Every minute, approximately 255 babies are born around the world. Most of them arrive full-term at 37 to 40 weeks’ gestation. However, 10 percent are born prematurely and need additional care to survive.
In 2012, Brittany and Scott Bolick were expecting their first child. Years prior, Brittany had uterine cancer, so they were aware that the pregnancy was going to be high-risk. But they still expected her to carry the baby past the 32-week mark.
Brittany had a rough pregnancy with a variety of complications. At 20 weeks, she was hospitalized at Lucile Packard Children’s Hospital Stanford on bed rest — and at 22 weeks her water broke. “It became a battle to both manage Brittany’s pain and to keep the baby inside for as long as possible,” said Scott, a software executive at GE Power. “As a software product manager, I sat at her bedside and tried to find a better way to track the odds of survival for our son. I estimated that for every day, there was a 2 percent increase in the chance of survival — and I greeted each day as a gift.”
At 24 weeks and five days, Brittany was once again in incredible pain, and as midnight struck, her medical team decided to perform a C-section immediately. Their son, Will, came into the world weighing just 1 pound, 11 ounces on January 11, 2013. The average weight of a newborn baby boy is just short of 8 pounds in the U.S., according to the Centers for Disease Control and Prevention. The Bolicks vividly remember listening to the doctors debating their son’s fragile hold on life and hearing the words “let’s resuscitate,” followed by a commanding, “It’s a go. Let’s get him to the NICU,” an acronym for neonatal intensive care unit.
Once Will was stable, Scott took a picture of him and rushed back to his wife. She smiled — relieved to see her son for the first time — even if only in a photo. She then immediately asked him how big he was. Scott pointed to the image of their son, which he printed out on a standard letter-size piece of paper, and said, “Honey, this is about his size.”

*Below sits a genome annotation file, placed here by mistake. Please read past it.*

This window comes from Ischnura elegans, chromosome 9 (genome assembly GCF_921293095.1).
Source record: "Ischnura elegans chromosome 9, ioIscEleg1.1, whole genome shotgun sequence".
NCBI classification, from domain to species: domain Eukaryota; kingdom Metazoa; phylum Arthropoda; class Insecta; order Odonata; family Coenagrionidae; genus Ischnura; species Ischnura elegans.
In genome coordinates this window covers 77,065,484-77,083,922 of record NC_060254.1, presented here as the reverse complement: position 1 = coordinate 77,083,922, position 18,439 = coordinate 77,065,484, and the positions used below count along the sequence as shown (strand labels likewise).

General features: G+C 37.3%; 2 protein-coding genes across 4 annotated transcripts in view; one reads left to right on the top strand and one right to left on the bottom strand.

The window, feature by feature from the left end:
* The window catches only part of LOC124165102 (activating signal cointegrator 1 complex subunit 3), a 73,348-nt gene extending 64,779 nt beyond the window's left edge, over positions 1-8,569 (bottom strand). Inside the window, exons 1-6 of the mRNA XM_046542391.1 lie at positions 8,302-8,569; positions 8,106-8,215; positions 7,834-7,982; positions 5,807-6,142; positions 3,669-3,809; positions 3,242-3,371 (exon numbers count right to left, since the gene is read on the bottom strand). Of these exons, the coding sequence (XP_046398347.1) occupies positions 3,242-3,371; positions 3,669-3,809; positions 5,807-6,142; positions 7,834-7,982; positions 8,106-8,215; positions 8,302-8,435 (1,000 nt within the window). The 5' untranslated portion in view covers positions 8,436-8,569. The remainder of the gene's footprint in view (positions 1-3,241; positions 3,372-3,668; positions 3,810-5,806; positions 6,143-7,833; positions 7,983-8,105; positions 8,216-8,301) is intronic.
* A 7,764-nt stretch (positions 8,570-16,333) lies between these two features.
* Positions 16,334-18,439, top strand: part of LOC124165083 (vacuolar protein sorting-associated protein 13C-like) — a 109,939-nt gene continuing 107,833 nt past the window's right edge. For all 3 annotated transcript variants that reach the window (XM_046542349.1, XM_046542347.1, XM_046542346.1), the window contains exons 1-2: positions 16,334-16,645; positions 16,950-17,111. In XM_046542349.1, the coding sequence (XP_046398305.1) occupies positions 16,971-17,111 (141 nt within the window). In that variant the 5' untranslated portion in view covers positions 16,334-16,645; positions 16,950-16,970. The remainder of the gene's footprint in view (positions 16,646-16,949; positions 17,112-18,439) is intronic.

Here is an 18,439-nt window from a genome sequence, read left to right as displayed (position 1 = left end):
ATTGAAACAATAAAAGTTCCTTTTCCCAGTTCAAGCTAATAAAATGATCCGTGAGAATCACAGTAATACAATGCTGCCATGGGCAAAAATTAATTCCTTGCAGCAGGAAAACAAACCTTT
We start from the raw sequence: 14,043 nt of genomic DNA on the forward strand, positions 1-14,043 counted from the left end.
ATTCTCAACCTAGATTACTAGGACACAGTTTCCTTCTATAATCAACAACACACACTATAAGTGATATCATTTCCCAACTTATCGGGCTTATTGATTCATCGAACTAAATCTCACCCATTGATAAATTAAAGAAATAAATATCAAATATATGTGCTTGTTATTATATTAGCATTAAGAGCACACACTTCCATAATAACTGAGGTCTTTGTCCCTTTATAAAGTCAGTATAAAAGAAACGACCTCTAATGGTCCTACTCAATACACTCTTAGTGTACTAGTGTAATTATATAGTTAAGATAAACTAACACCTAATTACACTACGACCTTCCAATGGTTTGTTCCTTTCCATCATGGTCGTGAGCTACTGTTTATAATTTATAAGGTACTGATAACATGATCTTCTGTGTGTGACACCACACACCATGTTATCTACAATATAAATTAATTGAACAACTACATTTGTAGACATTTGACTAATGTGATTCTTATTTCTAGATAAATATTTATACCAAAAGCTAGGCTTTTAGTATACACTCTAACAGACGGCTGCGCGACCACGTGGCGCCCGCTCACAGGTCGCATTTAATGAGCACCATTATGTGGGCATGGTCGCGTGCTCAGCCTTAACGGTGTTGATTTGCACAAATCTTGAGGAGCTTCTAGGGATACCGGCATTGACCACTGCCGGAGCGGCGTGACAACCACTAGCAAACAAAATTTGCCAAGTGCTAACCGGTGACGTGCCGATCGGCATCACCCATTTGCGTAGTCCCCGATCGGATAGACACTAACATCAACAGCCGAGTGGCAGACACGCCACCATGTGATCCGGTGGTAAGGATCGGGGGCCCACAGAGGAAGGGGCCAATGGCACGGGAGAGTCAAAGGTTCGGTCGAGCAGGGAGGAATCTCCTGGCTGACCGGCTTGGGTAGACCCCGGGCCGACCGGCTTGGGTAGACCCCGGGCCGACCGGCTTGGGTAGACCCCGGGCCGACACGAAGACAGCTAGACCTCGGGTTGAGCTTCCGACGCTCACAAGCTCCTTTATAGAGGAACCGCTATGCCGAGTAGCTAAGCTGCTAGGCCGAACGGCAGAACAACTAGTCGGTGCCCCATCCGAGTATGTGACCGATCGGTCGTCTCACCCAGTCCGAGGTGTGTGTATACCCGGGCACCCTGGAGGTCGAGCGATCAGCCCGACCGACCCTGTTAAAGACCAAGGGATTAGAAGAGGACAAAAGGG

Will spent five months in the NICU at Lucile Packard Children’s Hospital Stanford, ensconced in the protective cocoon of a Giraffe Omnibed, a machine that does double duty as an incubator and radiant warmer. Incidentally, the system, which creates a seamless healing microenvironment for babies, was designed by Scott’s colleagues at GE Healthcare. “It was an incredibly stressful time with a lot of ups and downs,” the parents recalled. A couple months in, for example, they got a call from Will’s doctor telling them to come to the hospital immediately. “Will had developed a respiratory infection, and we were told he wasn’t going to make it through the day,” Scott said.
Will made it through the day thanks to an incredible group of nurses, respiratory therapists, and doctors, Scott said. “I’m a strong believer that a big part of Will’s survival was thanks to the goodness that resides in everyone,” he said. “I can perfectly picture incredible acts of skill, courage and kindness. One respiratory therapist was told multiple times to go home but refused to leave our son’s side for over 24 hours. I also remember doctors arguing over his treatment — and one special doctor who made the call to give Will the nitrous oxide that helped to save his life.”
The Bolicks said that “the medical team was absolutely incredible, especially the nurses. But we also noticed looking around the NICU as senior statesmen that we, as the parents, played a huge role in our son’s care. Ultimately, the parents have to be the quarterback for their children’s care. That is the only way it works.” Recognizing the importance of this, Scott and Brittany created the Will’s Way Foundation to promote family integrated care.
Today, Will is 5 years old and is still fighting. He learned to walk at age 4; he’s working on eating and speaking. Despite all the setbacks and complications, he is a happy kid who’s on track to start mainstream kindergarten next fall.
A version of this story originally appeared on GE Healthcare’s Pulse blog.